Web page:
Speakers8th European Beer and Health Symposium
Prof. De Gaetano
Giovanni de Gaetano
MD (Rome), Hematology Specialist (Rome), PhD (Leuven, Belgium), MD (honoris causa) (Debrecen, Hungary and Bialystok, Poland). Director, Department Epidemiology and Prevention, Istituto Neurologico Mediterraneo NEUROMED, Pozzilli.
President, Ethical Committee of Molise Region. President (1997-2007), European Thrombosis Research Organisation (ETRO).
Member, Editorial Board of international journals including European Journal of Nutrition, Nutrition Metabolism and Cardiovascular Diseases.
Chairman of the first EU-funded project on wine and health (FAIR Programme, 1994). Partner of EU-funded projects. Member, Accademia Italiana Vite e Vino. Invited speaker, Pontificia Accademia delle Scienze (Vatican City): “Wine in moderation and health“ and “Bread and Health”. Member, Alcohol in Moderation (AIM) Council. Member, International Scientific Forum on Alcohol Research (Boston University).
Current scientific interest: risk factors for cardio-cerebrovascular disease (MOLI-SANI project). Epidemiology of food, nutrition and health, focus on Mediterranean Diet, wine, beer.
Author of over 500 publications. H index (Top Italian Scientists): 70. Total citations: about 20,000.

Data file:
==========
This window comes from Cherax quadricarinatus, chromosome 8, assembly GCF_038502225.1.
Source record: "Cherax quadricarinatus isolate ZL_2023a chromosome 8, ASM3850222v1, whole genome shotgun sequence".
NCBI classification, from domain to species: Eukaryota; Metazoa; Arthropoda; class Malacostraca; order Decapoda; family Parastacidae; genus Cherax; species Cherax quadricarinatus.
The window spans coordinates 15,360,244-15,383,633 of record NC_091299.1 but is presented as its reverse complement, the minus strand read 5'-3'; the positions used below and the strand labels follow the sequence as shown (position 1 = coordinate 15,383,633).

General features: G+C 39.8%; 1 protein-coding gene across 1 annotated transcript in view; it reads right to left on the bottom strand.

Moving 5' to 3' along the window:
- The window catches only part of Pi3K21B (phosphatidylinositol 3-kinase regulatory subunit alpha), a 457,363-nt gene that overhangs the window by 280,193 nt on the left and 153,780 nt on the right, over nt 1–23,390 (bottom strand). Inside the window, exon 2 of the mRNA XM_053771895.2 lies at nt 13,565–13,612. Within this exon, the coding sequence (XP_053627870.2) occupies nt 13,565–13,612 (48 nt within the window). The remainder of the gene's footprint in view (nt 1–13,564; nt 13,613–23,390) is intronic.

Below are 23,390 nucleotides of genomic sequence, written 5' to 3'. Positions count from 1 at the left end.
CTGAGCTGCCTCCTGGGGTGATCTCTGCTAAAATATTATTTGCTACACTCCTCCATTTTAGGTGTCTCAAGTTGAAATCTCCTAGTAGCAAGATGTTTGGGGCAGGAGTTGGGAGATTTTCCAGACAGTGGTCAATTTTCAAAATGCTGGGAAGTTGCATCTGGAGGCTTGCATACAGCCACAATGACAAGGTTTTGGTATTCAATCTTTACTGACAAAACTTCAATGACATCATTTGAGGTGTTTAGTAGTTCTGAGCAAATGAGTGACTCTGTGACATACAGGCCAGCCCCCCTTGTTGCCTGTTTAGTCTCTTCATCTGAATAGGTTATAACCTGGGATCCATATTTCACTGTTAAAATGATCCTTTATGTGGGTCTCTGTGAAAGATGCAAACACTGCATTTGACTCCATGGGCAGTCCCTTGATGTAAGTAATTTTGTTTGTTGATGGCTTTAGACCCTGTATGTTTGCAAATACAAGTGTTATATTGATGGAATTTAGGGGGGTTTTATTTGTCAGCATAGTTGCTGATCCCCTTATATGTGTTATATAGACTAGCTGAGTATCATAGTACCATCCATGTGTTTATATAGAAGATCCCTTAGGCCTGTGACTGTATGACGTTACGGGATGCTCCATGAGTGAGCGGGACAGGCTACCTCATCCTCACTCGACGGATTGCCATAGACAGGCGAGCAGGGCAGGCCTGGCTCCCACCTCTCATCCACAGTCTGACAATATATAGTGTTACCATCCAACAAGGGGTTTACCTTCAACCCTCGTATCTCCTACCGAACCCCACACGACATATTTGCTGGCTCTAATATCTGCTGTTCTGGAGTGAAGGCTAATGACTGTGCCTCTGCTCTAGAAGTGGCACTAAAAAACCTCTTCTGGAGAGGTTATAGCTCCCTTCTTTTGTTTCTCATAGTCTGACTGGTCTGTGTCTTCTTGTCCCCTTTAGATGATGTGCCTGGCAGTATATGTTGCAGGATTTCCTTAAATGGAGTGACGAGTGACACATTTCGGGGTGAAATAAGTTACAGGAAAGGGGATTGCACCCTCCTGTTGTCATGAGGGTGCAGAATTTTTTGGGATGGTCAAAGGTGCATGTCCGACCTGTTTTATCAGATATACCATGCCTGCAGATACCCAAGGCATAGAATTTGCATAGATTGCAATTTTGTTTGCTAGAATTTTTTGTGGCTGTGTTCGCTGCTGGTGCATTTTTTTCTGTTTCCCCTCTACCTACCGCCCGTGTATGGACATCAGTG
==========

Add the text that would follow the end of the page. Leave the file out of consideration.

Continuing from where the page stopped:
Does beer consumption have a place in a healthy lifestyle?
A large evidence-based review on the effects of a moderate consumption of beer on human health has been conducted by an international panel of experts who reached a full consensus on the present document. Low-moderate (up to 1 drink per day in women, up to 2 in men), non-bingeing beer consumption, reduces the risk of cardiovascular disease. This effect is similar to that of wine, at comparable alcohol amounts. Epidemiological studies suggest that moderate consumption of either beer or wine may confer greater cardiovascular protection than spirits. Although specific data on beer are not conclusive, observational studies seem to indicate that low-moderate alcohol consumption is associated with a reduced risk of developing neurodegenerative disease. There is no evidence that beer drinking is different from other types of alcoholic beverages in respect to risk for some cancers. Evidence consistently suggests a J-shaped relationship between alcohol consumption (including beer) and all-cause mortality, with lower risk for moderate alcohol consumers than for abstainers or heavy drinkers. Unless they are at high risk for alcohol-related cancers or alcohol dependency, there is no reason to discourage healthy adults who are already regular light-moderate beer consumers from continuing. Consumption of beer, at any dosage, is not recommended for children, adolescents, pregnant women, individuals at risk to develop alcoholism, those with cardiomyopathy, cardiac arrhythmias, depression, liver and pancreatic diseases, or anyone engaged in actions that require concentration, skill or coordination. In conclusion, although heavy and excessive beer consumption exerts deleterious effects on the human body, with increased disease risks on many organs and is associated to significant social problems such as addiction, accidents, violence and crime, data reported in this document show evidence for no harm of moderate beer consumption for major chronic conditions and some benefit against cardiovascular disease.